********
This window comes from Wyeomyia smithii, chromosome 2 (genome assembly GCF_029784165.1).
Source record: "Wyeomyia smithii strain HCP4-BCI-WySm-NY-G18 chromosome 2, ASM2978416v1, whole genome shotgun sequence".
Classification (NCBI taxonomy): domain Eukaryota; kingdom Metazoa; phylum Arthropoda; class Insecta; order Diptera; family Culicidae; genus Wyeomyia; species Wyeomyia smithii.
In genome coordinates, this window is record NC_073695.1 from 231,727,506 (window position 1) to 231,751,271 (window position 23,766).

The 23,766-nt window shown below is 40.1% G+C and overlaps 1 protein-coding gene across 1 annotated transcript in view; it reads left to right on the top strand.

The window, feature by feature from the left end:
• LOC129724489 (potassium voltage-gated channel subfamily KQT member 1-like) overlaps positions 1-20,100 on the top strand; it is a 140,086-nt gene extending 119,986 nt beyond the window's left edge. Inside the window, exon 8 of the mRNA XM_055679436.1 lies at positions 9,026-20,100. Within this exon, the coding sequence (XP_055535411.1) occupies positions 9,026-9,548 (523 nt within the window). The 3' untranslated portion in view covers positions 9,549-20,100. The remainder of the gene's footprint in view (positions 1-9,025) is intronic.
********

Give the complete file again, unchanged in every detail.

This window comes from Wyeomyia smithii, chromosome 2 (genome assembly GCF_029784165.1).
Source record: "Wyeomyia smithii strain HCP4-BCI-WySm-NY-G18 chromosome 2, ASM2978416v1, whole genome shotgun sequence".
Classification (NCBI taxonomy): domain Eukaryota; kingdom Metazoa; phylum Arthropoda; class Insecta; order Diptera; family Culicidae; genus Wyeomyia; species Wyeomyia smithii.
In genome coordinates, this window is record NC_073695.1 from 231,727,506 (window position 1) to 231,751,271 (window position 23,766).

The 23,766-nt window shown below is 40.1% G+C and overlaps 1 protein-coding gene across 1 annotated transcript in view; it reads left to right on the top strand.

The window, feature by feature from the left end:
• LOC129724489 (potassium voltage-gated channel subfamily KQT member 1-like) overlaps positions 1-20,100 on the top strand; it is a 140,086-nt gene extending 119,986 nt beyond the window's left edge. Inside the window, exon 8 of the mRNA XM_055679436.1 lies at positions 9,026-20,100. Within this exon, the coding sequence (XP_055535411.1) occupies positions 9,026-9,548 (523 nt within the window). The 3' untranslated portion in view covers positions 9,549-20,100. The remainder of the gene's footprint in view (positions 1-9,025) is intronic.